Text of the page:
This phenomenon is called the bow wave, "referring to the process by which current research and development initiatives, initially relatively modest in cost, invariably lock in commitments to massive spending down the road. Traditionally, such waves start to form at times when the military is threatened with possible spending cutbacks due to the end of a war or some other budgetary crisis."
This is what happened in the wake of the first Cold War's end when congressional representative and House Speaker Jim Wright had convened a committee of fellow representatives to discuss and pass legislation on behalf of an economic conversion, translating into the "peace dividend." This included consideration of a bill sponsored by representative Tim Weiss, which called for the establishment of Alternative Use Committees composed of those from labor and management in the defense industry who would prepare "a complete technical economic plan for the use of the people and facilities following termination of work for the Pentagon."
The legislation would have also mandated occupational retraining for engineers and managers who were veterans of the Pentagon for 10 years or longer to ensure proper training in cost-minimizing instead of the entrenched practice of cost-maximizing fostered in the defense industry. The conversion program would have been overseen by the Commerce Department to encourage all levels of government to prepare their budgets accordingly in support of conversion.
In the weeks following the bill's historic introduction, however, a smear campaign against Speaker Wright was initiated -- led by Newt Gingrich, whose district just happened to be home to the headquarters of Lockheed Martin -- based on trumped-up charges of financial misconduct, forcing Wright's resignation.
With the bill's most powerful shepherd effectively eliminated, the legislation died quietly.
Cockburn cited bow waves happening after pullbacks from Iraq and Afghanistan as well as the end of our war in Vietnam.
Joe Lauria, a veteran foreign affairs journalist based at the UN since 1990, recently wrote of his conversation with a top European diplomat who privately admitted a similar phenomenon was at work with regards to NATO and hyping the "Russian threat."
Two years ago I was in a background briefing with a senior European ambassador at his country's U.N. mission in New York and could hardly believe my ears when he said talk about Russia's threat to Eastern Europe was "all hype" designed to give NATO "a reason to exist." Yet this same ambassador in public Security Council meetings would viciously attack Russia.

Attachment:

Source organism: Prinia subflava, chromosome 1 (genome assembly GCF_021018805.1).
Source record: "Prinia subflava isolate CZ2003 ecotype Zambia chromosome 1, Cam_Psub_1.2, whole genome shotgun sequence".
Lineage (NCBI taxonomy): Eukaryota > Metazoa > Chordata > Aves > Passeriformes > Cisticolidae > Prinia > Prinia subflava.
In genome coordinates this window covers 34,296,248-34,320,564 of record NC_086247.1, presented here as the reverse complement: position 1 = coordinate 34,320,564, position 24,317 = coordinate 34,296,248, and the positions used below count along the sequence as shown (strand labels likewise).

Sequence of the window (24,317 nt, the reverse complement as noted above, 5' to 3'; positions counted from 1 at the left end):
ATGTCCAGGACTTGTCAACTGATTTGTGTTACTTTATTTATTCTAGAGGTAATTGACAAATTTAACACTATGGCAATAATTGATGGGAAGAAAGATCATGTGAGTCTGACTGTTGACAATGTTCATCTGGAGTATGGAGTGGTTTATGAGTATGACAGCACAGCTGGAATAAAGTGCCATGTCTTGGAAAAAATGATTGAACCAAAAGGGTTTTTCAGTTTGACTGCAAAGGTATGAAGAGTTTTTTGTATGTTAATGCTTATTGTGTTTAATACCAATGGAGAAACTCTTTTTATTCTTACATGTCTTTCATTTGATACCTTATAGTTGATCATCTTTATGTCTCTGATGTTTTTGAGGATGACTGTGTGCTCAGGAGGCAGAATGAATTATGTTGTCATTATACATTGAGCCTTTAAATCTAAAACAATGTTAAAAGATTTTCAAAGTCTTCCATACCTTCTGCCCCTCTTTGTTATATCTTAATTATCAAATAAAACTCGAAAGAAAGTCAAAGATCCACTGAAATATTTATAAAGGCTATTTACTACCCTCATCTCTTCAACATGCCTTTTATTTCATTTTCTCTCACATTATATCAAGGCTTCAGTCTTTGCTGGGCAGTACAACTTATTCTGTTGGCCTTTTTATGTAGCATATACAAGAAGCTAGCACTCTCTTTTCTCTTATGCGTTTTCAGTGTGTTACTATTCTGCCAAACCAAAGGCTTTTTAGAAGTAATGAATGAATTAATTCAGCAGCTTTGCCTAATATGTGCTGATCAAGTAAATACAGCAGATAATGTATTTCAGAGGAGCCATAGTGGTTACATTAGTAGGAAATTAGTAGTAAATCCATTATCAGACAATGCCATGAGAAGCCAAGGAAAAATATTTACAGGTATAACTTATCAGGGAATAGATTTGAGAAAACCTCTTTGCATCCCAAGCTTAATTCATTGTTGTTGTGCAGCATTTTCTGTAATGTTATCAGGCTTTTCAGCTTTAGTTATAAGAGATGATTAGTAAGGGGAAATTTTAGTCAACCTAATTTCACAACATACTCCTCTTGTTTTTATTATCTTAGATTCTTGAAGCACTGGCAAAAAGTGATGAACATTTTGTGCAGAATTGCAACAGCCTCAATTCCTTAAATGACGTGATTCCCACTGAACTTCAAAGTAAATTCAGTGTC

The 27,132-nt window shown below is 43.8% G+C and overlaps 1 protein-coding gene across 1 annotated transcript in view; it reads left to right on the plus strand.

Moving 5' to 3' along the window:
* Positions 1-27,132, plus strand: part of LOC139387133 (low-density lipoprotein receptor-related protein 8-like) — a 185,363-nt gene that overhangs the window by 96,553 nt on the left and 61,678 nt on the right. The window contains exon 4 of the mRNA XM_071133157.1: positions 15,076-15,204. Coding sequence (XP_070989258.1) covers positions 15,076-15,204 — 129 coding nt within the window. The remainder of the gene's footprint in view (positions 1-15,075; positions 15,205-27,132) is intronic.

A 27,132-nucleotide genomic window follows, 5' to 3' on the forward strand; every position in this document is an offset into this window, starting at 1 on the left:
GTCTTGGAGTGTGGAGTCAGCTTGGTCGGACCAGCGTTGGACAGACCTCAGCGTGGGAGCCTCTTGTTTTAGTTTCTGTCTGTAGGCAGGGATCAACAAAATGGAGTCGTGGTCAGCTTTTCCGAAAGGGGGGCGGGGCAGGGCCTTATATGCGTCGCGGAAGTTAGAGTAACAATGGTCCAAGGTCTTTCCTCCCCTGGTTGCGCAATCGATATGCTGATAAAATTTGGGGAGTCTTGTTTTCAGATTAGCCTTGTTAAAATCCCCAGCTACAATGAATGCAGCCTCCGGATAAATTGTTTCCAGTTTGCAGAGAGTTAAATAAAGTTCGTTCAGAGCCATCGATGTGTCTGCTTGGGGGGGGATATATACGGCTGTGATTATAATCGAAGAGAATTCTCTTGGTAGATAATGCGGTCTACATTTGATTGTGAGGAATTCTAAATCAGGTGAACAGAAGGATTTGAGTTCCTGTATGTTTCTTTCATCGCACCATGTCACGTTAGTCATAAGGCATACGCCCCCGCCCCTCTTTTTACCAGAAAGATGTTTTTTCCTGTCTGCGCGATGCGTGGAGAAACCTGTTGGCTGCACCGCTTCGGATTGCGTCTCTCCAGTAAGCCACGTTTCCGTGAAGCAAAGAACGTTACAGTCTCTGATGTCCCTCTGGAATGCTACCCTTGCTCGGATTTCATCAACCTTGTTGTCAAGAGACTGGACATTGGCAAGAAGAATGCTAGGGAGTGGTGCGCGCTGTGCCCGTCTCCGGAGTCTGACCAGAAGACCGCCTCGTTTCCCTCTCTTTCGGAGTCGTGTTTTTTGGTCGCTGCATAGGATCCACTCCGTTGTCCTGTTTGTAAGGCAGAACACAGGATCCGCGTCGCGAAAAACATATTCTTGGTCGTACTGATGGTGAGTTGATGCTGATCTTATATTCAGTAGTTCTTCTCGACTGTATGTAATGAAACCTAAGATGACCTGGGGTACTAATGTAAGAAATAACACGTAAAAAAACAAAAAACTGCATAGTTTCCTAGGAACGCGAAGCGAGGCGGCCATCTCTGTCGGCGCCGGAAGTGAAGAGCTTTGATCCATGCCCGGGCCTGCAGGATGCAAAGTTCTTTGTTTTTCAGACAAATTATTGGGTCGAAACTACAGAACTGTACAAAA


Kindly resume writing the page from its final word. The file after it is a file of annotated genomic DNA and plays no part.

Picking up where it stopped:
But the hype is about more than just saving NATO. The fear campaign feeds the American and European military industries and most importantly puts pressure on the Russian government, which the U.S. wants overthrown.
To buttress this interpretation of the threat of Russia being a dangerous myth promulgated to prop up the merchants of death and the imperialist ideologues in Washington, the chairman of NATO's military committee, General Petr Pavel, admitted during a press conference in Brussels in recent weeks that Russia was not considered a threat:
It is not the aim of NATO to create a military barrier against broad-scale Russian aggression, because such aggression is not on the agenda and no intelligence assessment suggests such a thing.
As Brown concludes in his review of Perry's book, we seem to be potentially "sleepwalking" into Armageddon.
While many complain of the obvious dysfunction in Washington, few see the incomparably greater danger of "nuclear doom" because it is hidden and out of public consciousness. Despite an election year filled with commentary and debate, no one is discussing the major issues that trouble Parry. It is another example of the rigid conformity that often dominates public discourse. Long ago, I saw this in the Vietnam War and later in the invasion of Iraq; intelligent people were doing mindless -- and catastrophic -- things. "Sleepwalking" is the term historians now use for the stupidities that got European leaders into World War I and for the mess they unleashed at Versailles. And sleepwalking still continues as NATO and Russia trade epithets and build their armies and Moscow and Washington modernize their nuclear overkill. A new cold war. Fortunately, Bill Parry is not sleepwalking and he is telling us, in My Journey at the Nuclear Brink, to wake up before it is too late.- Advertisement -
*Note: William Parry is currently a member of the American Committee for East West Accord, which seeks detente between the U.S. and Russia